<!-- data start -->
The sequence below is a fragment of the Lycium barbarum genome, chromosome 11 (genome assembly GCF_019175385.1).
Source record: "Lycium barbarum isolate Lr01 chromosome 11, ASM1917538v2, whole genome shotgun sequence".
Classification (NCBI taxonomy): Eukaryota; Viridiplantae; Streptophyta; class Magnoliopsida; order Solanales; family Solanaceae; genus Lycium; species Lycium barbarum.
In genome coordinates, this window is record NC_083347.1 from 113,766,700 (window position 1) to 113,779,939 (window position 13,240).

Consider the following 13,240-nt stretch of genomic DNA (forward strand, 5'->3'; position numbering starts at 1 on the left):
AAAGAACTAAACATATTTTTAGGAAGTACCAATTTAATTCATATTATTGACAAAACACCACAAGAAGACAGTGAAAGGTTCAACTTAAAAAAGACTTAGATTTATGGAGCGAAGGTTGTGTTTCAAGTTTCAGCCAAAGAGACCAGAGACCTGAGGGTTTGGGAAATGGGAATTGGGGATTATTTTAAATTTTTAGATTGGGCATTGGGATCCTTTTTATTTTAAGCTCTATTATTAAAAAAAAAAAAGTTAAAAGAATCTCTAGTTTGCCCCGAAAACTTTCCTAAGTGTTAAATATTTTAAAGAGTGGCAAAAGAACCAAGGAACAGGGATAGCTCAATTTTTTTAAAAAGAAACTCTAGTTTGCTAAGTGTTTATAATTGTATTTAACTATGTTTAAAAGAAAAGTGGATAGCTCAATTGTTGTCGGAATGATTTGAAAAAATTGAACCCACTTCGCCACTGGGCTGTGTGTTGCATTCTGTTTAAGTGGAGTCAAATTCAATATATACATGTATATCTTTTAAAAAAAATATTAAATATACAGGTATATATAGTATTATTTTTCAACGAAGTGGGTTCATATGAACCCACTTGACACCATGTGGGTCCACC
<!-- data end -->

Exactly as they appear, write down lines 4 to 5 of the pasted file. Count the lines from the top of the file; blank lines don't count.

In genome coordinates, this window is record NC_083347.1 from 113,766,700 (window position 1) to 113,779,939 (window position 13,240).

Consider the following 13,240-nt stretch of genomic DNA (forward strand, 5'->3'; position numbering starts at 1 on the left):